Saturday, January 18, 2014

Cafe-like museum / 像咖啡館的博物館


Now every Saturday morning is my self-study time. The more I learn, the more questions will spring up. However, it's really a blessing to find myself in the midst of the plant world. On my way to the museum, I am always filled with anticipation, wondering what kind of visitors I will encounter. 


   Many people automatically ignore this lovely sign right upon entering the exhibit room, but it was the hard work of the staff and volunteers. Since I haven't got opportunities to look at all the seeds in person, I can only do some cramming. Whenever asked if I major in botany, I can't help feeling a mixture of shame and pride. 


   The main room used to be a botany lab. Now it is totally different after being designed and renovated. If there isn't any visitor, I can pick my favorite seat and read. The cabinets, desk and chairs are all antiques from the Japanese colonial period. 


   I had only myself in the early afternoon, which offered me a good chance to examine every exhibit as a visitor. This is the rubbing and manuscript of Prof. Yushun Kudo. Though I've been working in the exhibit room for three weeks, I never run out of things to learn.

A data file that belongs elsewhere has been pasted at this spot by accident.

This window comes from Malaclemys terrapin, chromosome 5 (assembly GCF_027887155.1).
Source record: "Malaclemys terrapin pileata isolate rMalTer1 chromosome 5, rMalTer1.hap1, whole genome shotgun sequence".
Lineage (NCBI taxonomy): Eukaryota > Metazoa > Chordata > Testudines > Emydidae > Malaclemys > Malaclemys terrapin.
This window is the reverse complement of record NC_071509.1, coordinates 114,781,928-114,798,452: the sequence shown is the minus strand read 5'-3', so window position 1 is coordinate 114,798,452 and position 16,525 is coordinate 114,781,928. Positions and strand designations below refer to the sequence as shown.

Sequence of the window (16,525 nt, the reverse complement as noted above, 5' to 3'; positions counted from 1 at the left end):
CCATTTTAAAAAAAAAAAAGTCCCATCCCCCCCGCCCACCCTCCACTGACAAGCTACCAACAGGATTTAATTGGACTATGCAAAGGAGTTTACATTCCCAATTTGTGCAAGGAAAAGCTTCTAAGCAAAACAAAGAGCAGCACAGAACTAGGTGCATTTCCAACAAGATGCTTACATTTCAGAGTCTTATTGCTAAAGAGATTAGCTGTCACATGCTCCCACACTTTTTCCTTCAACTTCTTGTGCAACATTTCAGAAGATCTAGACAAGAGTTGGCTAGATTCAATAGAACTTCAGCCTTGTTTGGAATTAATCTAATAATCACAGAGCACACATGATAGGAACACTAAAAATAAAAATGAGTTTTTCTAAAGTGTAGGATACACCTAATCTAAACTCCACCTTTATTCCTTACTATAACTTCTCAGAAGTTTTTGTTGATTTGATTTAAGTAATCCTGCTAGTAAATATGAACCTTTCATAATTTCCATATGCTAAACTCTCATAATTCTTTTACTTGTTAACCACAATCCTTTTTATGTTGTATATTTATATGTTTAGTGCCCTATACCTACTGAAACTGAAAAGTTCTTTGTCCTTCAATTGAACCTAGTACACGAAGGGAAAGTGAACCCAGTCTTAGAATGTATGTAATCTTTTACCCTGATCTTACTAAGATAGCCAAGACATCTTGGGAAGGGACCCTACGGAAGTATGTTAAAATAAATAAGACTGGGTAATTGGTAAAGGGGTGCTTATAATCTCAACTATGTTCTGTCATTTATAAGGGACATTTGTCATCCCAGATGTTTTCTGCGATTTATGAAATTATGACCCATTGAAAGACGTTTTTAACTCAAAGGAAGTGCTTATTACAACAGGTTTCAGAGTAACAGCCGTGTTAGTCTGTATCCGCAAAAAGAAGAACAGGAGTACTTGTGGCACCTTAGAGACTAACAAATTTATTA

The director of the herbarium, Prof. Chen-Meng Kuo, gave a talk on the history and stories of the herbarium last month, and he instantly became my idol. There are some exhibits indicating the effort of the professor. We had afternoon tea this afternoon to celebrate his birthday, which was actually yesterday, without his presence. 

        郭教授的老師是棣慕華教授(Charles E. Devol),仔細研讀標籤才發現有張他的親筆字跡。棣老師對於植標館的貢獻良多。

   The mentor of Prof. Kuo was Dr. Charles E. Devol. After a close look at the specimen labels, I found one with his handwriting. He also made immense contributions to the herbarium. 


   Apart from visible exhibits in the showcases, there are more put away in the cabinets. I came upon a bottle of unknown seeds unexpectedly. Since I started learning botany, I have constantly reminded myself that it is ok that there are so many things I don't know. 


I found the answer: These are the seeds of Chinese soap berries! 


   I was really amazed when I saw this wooden box. I bet it's my gift from God for doing voluntary work on Saturday! 


   Before closing, there came five young girls majoring in art. It was such a joy to converse with them about plant specimens, art and antiques. Seeing their eyes sparkle, I knew this was another fantastic Saturday. 


   Come to TAI herbarium for fun asap! 

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